The glyphs were discovered by Lailson Camelo da Silva, a cattle rancher. He was shocked to find what he called an "Amazon Stonehenge" on recently-deforested land. He informed local archaeologists, who launched a study into the over 450 newly-discovered glyphs.
The team, led by University of São Paulo archaeologist Jennifer Watling, charted the glyphs, reconstructing some 6,000 years of history through the use of plant and soil samples.
Although Watling's team did not conclude who built the structures and why, they hypothesized that they were most likely used for ritualistic or religious purposes. They did conclude that ancient humans had been altering the rainforest for millennia, and that the newly-discovered earthworks were about 2,000 years old.
"The fact that these sites lay hidden for centuries beneath mature rainforest really challenges the idea that Amazonian forests are 'pristine ecosystems,'" said Watling. "We immediately wanted to know whether the region was already forested when the geoglyphs were built, and to what extent people impacted the landscape to build these earthworks."
Acre is Brazil's westernmost state. In 1977, the first geoglyphs from pre-Columbian civilizations were discovered in local deforested lands, countering the assumption that the Amazon rainforest was a pristine wilderness untouched by humans. It actually suggested the opposite, that pre-Columbian people shaped the rainforest to their own ends, and have done so for thousands of years.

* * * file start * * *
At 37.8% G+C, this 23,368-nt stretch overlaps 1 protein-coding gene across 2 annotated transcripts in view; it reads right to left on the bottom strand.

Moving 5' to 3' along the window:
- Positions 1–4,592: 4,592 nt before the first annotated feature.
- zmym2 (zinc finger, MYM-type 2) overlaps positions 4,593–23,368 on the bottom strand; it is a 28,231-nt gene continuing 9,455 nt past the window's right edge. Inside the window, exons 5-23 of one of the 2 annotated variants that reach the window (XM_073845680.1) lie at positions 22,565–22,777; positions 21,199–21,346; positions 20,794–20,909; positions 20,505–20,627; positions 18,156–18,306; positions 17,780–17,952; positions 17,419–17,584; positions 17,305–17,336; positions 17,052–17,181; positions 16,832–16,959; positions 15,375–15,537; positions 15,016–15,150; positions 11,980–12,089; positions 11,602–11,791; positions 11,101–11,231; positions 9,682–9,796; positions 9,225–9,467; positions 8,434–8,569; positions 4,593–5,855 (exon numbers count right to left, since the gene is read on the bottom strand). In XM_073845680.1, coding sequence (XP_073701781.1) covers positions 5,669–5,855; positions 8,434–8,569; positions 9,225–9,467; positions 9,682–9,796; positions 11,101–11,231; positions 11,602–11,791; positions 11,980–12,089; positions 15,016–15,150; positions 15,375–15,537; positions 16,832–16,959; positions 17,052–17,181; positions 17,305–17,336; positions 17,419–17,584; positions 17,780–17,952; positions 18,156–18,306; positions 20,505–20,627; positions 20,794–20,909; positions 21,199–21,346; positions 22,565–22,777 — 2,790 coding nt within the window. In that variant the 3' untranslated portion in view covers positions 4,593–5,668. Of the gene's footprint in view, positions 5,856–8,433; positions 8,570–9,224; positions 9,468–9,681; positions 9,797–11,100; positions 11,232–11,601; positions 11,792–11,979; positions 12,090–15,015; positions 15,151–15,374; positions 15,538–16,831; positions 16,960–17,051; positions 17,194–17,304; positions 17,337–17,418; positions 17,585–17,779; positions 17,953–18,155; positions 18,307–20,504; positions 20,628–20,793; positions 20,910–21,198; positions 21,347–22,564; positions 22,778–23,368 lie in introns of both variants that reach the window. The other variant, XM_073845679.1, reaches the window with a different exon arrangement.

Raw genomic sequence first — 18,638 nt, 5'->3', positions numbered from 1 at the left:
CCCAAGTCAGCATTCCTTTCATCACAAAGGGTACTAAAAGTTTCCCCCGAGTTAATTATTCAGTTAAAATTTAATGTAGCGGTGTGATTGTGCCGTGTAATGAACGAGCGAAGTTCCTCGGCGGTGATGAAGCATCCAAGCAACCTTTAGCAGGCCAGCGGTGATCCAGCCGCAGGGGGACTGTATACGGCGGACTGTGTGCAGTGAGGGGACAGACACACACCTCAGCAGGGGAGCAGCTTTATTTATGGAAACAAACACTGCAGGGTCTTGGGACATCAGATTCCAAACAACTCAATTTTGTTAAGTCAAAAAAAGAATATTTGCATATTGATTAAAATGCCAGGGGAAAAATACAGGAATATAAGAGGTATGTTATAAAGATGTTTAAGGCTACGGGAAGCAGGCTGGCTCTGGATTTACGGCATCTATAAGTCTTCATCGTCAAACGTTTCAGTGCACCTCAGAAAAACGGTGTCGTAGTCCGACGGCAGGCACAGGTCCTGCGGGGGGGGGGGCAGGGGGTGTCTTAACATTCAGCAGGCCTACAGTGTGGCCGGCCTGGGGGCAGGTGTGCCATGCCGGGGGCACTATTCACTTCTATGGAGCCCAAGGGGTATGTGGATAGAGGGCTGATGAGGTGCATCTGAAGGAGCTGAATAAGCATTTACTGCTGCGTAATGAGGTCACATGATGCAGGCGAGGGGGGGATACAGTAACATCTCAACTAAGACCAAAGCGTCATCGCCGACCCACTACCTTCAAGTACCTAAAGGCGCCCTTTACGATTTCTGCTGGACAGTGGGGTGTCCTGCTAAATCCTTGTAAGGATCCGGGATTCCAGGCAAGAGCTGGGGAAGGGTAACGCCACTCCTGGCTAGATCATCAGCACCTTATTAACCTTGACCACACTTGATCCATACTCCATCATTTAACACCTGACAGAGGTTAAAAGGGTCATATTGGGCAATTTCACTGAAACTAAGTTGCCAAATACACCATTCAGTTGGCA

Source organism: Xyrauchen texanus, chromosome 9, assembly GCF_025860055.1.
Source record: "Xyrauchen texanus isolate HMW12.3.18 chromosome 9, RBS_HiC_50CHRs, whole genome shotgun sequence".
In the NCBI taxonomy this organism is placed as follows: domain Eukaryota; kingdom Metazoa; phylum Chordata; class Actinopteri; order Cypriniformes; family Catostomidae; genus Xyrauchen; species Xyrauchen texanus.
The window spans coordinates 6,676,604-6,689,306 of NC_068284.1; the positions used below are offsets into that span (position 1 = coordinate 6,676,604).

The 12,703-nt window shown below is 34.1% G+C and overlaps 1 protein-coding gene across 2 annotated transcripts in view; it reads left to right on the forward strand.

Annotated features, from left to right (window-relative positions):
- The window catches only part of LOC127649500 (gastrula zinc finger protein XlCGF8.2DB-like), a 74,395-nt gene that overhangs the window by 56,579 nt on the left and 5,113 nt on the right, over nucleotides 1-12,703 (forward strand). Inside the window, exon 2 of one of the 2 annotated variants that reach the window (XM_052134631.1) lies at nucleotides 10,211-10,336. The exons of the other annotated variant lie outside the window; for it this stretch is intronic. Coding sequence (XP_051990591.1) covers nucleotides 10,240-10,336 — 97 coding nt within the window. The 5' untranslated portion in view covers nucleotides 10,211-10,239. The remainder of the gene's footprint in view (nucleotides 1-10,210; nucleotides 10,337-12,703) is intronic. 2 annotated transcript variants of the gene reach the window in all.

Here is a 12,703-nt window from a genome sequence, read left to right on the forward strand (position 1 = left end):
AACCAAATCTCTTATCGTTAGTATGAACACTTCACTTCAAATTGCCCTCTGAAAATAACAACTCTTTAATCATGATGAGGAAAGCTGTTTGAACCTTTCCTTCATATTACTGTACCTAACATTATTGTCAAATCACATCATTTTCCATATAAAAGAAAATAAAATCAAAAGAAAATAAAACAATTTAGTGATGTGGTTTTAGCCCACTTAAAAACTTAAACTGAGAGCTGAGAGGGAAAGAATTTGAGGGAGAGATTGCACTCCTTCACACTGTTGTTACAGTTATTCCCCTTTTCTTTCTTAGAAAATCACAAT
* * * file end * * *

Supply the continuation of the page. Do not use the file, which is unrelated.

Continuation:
The recent discovery of new geoglyphs serves as further evidence of this hypothesis. Watling claimed that the ancient civilization practiced sustainable forestry, replacing cut trees with ones more useful, such as palms.
"Our evidence that Amazonian forests have been managed by indigenous peoples long before European Contact should not be cited as justification for the destructive, unsustainable land-use practiced today," Watling cautioned.
"It should instead serve to highlight the ingenuity of past subsistence regimes that did not lead to forest degradation, and the importance of indigenous knowledge for finding more sustainable land-use alternatives."